Thursday, December 24, 2009

Mom-Mom's House


Christmas was the best.


I can still close my eyes and see every room, every softly lit corner, every china figurine, the order of the music boxes on the shelves that flanked the fireplace, every carefully chosen painting. I can smell the eucalyptus in the dried flower arrangements and remember the dry ticking of the mantel clock, its miniature Westminster chime announcing the quarter hours.


But Christmas was the best. The deep recess of the bay window was filled with light, a small tree at its center. The larger tree was decorated with ornaments no one else had; jewel toned birds with nylon tails that trembled and reflected the lights, bobbing on cunning springs. Tiny musical instruments with real strings. Glass ornaments that seemed to sparkle with sugar frosting. A jaunty man with a pipe stood smoking on the mantel, a smoldering cone of pine incense hidden under his brightly painted coat. The candlesticks bore tiny wreaths of their own, their light reflecting softly on the Christmas china's painted trees. Ceramic plates shaped like white poinsettias, or holly leaves and berries, were filled with cookies. The kitchen was busy and full of wonderful smells; if you opened the dutch door (closed to keep the dog from being a pest) you might be handed a bin of ice cubes, or a basket of rolls, to ferry to the table.


The turkey rested on the kitchen counter while gravy was being made across two burners in the roasting pan, majestic on its white platter. The electric knife would be unsheathed and plugged in, the designated carver summoned. Little by little, as real estate on the glass-topped warming tray was claimed by steaming, fragrant bowls, we'd start to gather. Someone would wander from room to room finding out 'what everyone wants to drink'. Pop-Pop's special iced tea glass sat beside his plate at the head of the table (Or the foot, depending on which one of them you asked). We'd all assemble, the shortest kid getting the back corner chair (on the leg, be careful not to kick it).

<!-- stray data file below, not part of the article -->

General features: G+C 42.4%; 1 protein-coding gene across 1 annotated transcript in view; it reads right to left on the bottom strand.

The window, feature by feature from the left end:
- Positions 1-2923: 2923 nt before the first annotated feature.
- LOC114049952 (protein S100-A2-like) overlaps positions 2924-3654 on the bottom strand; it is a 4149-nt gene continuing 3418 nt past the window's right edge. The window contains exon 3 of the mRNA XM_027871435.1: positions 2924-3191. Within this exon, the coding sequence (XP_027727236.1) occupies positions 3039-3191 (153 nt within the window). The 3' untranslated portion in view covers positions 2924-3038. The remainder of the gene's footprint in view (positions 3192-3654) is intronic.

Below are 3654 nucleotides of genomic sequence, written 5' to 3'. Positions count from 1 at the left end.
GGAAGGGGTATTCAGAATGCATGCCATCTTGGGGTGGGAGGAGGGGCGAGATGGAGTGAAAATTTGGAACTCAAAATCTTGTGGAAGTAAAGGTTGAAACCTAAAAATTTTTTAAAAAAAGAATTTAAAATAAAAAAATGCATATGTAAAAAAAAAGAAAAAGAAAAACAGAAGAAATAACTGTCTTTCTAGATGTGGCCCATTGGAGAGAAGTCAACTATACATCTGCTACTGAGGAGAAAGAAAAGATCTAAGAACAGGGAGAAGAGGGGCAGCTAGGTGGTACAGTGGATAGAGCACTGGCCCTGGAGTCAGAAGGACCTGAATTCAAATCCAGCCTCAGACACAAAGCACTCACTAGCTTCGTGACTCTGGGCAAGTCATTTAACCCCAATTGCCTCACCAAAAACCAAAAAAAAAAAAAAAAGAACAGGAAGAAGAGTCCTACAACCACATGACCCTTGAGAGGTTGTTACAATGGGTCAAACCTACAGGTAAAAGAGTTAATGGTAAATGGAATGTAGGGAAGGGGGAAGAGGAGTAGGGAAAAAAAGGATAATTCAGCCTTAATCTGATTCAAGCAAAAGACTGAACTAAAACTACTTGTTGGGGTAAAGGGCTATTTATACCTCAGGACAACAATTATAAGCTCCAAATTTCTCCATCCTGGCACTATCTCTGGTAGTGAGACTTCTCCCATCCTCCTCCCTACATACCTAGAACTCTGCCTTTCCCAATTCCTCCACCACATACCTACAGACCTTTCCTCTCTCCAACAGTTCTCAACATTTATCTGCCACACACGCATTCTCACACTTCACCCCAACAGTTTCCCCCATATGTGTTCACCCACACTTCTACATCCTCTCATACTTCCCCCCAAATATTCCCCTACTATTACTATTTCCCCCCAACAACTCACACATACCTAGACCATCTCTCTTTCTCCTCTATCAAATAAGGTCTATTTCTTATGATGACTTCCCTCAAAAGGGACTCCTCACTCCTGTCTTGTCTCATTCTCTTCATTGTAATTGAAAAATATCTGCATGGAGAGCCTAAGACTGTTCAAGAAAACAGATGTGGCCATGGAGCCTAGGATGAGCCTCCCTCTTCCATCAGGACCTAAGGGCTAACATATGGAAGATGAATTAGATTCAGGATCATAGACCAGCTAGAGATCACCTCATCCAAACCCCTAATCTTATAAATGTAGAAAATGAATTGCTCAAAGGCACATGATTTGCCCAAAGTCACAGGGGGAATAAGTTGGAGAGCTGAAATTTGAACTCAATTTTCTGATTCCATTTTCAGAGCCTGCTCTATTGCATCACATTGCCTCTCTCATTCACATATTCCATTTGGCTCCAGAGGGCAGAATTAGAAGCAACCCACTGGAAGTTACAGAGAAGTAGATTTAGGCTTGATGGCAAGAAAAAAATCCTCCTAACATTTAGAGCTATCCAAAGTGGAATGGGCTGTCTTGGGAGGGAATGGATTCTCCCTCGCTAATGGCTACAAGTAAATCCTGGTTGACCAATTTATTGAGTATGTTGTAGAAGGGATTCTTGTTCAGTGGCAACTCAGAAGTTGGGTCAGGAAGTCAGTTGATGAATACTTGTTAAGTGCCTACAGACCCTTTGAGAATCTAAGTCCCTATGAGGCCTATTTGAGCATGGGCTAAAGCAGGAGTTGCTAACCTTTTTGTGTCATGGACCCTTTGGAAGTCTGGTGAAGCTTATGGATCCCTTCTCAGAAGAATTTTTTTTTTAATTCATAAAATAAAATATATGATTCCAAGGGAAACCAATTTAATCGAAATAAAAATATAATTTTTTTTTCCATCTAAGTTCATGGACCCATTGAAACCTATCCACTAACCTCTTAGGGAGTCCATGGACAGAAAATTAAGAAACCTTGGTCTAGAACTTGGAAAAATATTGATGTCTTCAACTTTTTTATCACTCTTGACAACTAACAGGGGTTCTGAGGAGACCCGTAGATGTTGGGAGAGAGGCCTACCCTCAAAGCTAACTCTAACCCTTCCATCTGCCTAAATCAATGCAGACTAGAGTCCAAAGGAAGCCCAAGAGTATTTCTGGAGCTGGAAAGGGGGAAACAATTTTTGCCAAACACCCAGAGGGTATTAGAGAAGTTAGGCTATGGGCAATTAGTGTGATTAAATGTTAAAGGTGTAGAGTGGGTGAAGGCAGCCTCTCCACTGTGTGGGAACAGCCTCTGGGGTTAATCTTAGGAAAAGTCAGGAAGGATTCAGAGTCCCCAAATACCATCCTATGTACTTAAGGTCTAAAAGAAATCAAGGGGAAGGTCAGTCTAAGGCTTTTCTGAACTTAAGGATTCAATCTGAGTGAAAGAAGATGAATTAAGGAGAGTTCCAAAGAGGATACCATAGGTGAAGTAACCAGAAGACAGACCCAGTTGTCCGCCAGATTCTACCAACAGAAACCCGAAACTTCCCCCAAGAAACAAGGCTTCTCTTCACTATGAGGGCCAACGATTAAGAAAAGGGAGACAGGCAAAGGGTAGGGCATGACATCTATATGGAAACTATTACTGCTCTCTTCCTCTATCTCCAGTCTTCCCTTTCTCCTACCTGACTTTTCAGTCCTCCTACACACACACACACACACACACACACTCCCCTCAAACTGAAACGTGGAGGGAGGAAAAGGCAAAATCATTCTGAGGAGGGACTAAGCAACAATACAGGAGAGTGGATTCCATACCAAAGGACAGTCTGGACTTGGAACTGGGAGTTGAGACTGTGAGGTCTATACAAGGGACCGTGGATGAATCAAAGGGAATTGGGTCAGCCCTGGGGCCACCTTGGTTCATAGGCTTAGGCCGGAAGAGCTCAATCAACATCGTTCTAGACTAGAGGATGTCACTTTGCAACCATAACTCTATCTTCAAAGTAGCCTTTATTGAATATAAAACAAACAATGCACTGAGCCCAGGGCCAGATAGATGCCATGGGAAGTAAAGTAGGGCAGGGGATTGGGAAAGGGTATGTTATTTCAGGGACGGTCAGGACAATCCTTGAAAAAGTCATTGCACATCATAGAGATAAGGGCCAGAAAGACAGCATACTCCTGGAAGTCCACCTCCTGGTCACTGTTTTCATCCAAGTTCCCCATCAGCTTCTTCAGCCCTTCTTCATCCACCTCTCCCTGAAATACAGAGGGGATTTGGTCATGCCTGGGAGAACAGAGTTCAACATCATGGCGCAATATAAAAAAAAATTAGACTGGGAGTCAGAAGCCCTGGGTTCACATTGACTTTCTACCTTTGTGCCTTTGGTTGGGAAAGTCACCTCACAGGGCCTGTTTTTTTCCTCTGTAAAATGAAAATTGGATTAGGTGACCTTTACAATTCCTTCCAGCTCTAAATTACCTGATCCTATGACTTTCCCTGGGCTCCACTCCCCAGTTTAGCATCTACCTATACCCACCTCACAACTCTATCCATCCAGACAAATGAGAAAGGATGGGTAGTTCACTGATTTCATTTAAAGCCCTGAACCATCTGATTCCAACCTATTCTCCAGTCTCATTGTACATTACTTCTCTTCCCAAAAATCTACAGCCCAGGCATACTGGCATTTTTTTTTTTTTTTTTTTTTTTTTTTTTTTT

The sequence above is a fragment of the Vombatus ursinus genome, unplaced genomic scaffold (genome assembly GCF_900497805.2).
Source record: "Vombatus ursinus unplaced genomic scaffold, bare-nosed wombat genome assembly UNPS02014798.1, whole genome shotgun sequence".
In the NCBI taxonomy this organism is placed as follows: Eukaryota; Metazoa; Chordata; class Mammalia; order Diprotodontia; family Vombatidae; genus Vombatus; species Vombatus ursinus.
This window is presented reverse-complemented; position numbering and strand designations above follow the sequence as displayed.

For several minutes you'd hear nothing but the scraping of silver on china. Seconds were a ballet since there was very little space between the table and the dry sink. (This did not deter us.) The talking would begin with news of cousins and family friends, funny work anecdotes, good report cards, and the combination of soft light and a full belly would lull you into a half dream, surrounded by the hum and murmur of safety, the warmth of people who loved you.

We would assemble after dinner in the living room, opening gifts one at a time, youngest to oldest, until everyone sat with a drift of paper at their feet. Slowly, so everyone could see. The waiting got easier as you got older. Mostly. I still have the Complete Works of William Shakespeare, its crisp smell and crackling cover slowly yielding to bookmarks and highlighted passages 27 years later, one of my favorite presents.

This Christmas is hard, because we know, finally, completely, that we don't have that place to go back to. What we miss is not merely the place, but the love that made it, and filled it, and held it together. We have to cry a little, and be brave, and make our own sanctuary. I can still see her looking at something and saying, "Do you know what I'd do with this?"

Yep. We know. You'd make it beautiful. Thank you for showing us how.

10 comments:

Unfinished Rambler said...

Amen.

RIP Mom Mom. We miss you.

Aunt Carol said...

Kim, thanks for so eloquently putting into words what I know all of us are feeling this year. Those Christmas's are not lost, they have moved to another metaphysical level. They are internal, not external. That, Virginia, is proven by the fact that you didn't miss a sense or a detail, with the possible exception of the giant brown, crispy turkey leg resting atop Pop-Pop's dinner plate waiting for the "trimmings" to join it.